Let the stupid bickering and hatefulness stop!
Hug everyone you love. Say thanks to everyone in uniform. Remember September 11.
A reviewer once called my writing "purple."
There's, of course, a bad connotation with "purple prose," thanks to the annual Bulwer-Lytton contest. But what exact is it, and what does it mean? I only thought the reviewer didn't particularly care for my style, which some of my readers called "poetic" or "lyrical" (and they liked it).
Michael Chabon has been called the King of Purple. And he's won a Pulitzer. So who knows? :shrug: Personally, I think some people are just envious of his talent and fantastic way with words.
And I like writer James MacDonald's definition: Purple prose is a cross between red prose and blue prose.
To me, there's only bad prose and good prose. And even that is a judgment call. Art is subjective. Even the ability to communicate, which is in essence the fundamental purpose of writing, is subjected to interpretation. I mean, I don't understand a third of the poetry I read -- have no idea what they really mean -- but they're art. So who am I to say it's not well written?
But there are always some guidelines, some standards, somewhere. To me, the following is bad prose (maybe it's just a standard I set for myself):
He went to school. He put his backpack in the locker. He went to the classroom. He closed the door. He forgot to bring his books. He went back out in the hallway. He bumped into Mrs. Hall. He apologized. She said okay.
I don't know about you, but I don't think I can read something like that. Every sentence is perfectly, grammatically fine. Technically they are correct. But are they well-crafted? What does that mean anyway? Is there some kind of measurement we can use to gauge if something is "well-written"? I can only tell you that I don't think the passage above is well-written, and I would not want to read it. If you do, be my guest.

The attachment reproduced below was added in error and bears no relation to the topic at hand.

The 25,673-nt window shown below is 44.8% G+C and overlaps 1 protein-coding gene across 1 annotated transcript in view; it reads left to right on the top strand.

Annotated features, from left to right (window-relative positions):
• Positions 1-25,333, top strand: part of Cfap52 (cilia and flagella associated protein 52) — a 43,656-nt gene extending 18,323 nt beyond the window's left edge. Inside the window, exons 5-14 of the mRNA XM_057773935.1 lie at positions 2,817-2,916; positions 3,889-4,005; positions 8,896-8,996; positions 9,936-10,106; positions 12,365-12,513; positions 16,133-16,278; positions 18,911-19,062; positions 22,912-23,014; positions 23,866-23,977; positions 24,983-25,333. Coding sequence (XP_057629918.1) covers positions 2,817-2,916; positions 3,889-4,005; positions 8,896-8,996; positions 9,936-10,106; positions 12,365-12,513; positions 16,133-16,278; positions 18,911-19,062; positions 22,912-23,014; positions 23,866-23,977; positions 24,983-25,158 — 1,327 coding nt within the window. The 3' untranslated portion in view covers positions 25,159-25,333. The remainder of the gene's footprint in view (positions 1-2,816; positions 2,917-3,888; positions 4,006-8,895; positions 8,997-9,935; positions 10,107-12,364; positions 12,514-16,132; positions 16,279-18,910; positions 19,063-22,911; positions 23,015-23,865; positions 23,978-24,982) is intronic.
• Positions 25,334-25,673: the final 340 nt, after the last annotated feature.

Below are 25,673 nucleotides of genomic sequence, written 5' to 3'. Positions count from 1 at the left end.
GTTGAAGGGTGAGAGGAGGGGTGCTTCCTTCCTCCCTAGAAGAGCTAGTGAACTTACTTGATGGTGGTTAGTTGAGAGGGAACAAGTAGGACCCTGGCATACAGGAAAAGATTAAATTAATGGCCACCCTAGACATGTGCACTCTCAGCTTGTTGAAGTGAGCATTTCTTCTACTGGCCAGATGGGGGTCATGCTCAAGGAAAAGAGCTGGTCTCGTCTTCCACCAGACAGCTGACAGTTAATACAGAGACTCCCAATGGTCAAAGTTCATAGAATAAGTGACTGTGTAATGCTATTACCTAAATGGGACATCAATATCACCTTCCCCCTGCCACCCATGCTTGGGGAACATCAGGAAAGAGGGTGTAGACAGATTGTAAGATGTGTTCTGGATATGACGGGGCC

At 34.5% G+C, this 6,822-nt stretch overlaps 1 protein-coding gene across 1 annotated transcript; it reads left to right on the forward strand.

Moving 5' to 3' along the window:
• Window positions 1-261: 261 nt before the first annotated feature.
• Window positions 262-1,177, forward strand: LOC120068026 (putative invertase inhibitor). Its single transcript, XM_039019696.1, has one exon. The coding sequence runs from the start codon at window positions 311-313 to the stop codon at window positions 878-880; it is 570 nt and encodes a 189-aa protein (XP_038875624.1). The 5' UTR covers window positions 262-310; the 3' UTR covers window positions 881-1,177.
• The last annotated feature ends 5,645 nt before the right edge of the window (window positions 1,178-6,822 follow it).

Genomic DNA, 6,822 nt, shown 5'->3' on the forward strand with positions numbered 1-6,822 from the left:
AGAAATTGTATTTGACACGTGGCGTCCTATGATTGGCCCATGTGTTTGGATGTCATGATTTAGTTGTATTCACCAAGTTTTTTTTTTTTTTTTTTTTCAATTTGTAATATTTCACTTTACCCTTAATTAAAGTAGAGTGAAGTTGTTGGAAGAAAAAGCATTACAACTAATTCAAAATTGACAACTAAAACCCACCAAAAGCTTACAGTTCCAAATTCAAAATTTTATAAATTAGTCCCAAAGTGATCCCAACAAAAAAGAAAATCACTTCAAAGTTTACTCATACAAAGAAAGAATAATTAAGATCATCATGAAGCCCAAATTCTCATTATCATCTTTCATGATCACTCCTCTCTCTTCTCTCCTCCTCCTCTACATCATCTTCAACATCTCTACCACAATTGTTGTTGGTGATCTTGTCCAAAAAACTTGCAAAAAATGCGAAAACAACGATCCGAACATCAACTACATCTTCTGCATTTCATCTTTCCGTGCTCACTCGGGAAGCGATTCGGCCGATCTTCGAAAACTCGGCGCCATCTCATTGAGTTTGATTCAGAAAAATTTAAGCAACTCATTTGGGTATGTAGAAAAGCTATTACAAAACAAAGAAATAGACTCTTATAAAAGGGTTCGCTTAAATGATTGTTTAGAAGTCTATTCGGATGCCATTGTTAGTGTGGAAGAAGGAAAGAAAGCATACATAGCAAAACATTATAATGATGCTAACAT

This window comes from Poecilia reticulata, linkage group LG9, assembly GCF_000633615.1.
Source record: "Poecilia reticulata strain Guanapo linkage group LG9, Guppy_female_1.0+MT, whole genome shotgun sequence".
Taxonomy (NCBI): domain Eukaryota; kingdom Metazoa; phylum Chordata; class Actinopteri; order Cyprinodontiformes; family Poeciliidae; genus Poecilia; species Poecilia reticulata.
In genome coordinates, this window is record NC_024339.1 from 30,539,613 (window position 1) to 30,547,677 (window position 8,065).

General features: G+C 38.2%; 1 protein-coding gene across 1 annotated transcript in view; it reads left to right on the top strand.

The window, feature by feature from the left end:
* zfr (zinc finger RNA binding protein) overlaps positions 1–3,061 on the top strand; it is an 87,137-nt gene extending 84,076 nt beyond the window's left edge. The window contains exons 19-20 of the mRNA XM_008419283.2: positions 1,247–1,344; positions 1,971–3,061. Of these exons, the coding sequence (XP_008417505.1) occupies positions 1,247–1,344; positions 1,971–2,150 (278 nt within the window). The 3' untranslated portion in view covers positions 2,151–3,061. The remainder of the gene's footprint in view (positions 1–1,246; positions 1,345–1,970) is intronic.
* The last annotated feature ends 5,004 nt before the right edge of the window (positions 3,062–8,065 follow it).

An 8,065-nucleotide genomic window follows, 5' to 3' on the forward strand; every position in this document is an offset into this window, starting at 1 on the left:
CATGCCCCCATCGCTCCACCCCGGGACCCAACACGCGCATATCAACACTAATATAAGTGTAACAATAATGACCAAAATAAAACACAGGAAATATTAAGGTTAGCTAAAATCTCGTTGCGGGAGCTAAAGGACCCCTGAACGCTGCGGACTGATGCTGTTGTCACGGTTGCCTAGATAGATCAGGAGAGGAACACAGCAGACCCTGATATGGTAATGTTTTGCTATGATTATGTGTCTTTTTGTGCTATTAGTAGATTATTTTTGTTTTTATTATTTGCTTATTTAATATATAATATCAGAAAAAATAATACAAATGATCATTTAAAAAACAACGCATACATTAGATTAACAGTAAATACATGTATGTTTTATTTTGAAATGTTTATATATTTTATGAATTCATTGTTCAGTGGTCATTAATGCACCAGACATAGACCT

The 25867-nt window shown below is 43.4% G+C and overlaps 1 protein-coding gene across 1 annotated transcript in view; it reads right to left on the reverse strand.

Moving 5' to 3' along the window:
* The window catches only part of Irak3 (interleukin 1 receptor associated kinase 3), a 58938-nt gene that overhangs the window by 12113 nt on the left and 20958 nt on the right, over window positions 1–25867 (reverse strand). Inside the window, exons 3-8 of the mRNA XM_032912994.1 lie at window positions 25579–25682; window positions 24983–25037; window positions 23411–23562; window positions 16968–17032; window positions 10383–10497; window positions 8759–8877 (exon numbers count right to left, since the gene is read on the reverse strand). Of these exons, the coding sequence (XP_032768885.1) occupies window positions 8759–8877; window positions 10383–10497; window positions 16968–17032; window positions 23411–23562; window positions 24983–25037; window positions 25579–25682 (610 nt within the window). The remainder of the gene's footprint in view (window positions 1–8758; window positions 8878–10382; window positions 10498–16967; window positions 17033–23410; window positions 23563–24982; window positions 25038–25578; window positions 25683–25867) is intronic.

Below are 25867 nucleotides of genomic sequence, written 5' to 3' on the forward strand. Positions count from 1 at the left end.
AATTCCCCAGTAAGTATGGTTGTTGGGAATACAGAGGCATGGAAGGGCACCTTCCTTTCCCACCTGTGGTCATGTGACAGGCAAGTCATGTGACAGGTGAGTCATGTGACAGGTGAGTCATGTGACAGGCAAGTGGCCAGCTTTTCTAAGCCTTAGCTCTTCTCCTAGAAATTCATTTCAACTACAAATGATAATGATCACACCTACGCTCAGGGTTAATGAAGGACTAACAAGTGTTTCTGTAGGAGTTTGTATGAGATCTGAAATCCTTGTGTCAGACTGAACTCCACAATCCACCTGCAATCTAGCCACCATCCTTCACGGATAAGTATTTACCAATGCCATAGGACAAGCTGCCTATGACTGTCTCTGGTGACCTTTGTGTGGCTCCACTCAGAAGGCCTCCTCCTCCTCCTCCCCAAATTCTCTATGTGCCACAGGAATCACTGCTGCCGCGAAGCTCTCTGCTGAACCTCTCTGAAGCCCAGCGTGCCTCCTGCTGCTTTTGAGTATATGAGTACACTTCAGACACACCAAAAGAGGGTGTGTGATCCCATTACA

So how about this, which some people would consider "purple":
Folks say that if you listen real close at the height of the full moon, when the wind is blowin' off Nantucket Sound from the nor' east and the dogs are howlin' for no earthly reason, you can hear the awful screams of the crew of the “Ellie May," a sturdy whaler Captained by John McTavish; for it was on just such a night when the rum was flowin' and, Davey Jones be damned, big John brought his men on deck for the first of several screaming contests.
(David McKenzie, winner of the 2009 Bulwer-Lytton Contest)
Again, what is wrong with the passage? Every word seems to be correct. The grammar is sound. Of course, I have no idea what is being conveyed, but is that the definition of "purple prose"? Why is it so bad that it's good? What did Mr. McKenzie do that most self-respecting writers won't?
I'm not sure.
How about some honest to goodness "good" purple prose I personally enjoy:
Tired of Maggie Thatcher, her hedgehog eyes, her vacuous hair, her cotton-mouthed edicts on jobs, on taxes, on terrorist acts. Tired of bickering over the Chunnel, over untapped oil off the Isle of Mull. Tired of rainy foggy pewtered skies. Here, too, there are clouds, but they are inconsequential, each one benign as a bridal veil. And wind, but the wind is warm, making a cheerful fuss of the awning over the tables, carrying loose napkins like birds to the edge of the harbor against the hulls of fishing boats.
Wow, such long, run-on sentences. The overload of adjectives. And yet I'm captivated by this message. So rich and succinct. Are they purple? Possibly. Are they magnificent? I think so (although I object to the word "pewtered" which verbifies a noun. But then again, I just did with the noun "verb").
200 words, 14900 words total
333 days and 170600 words to go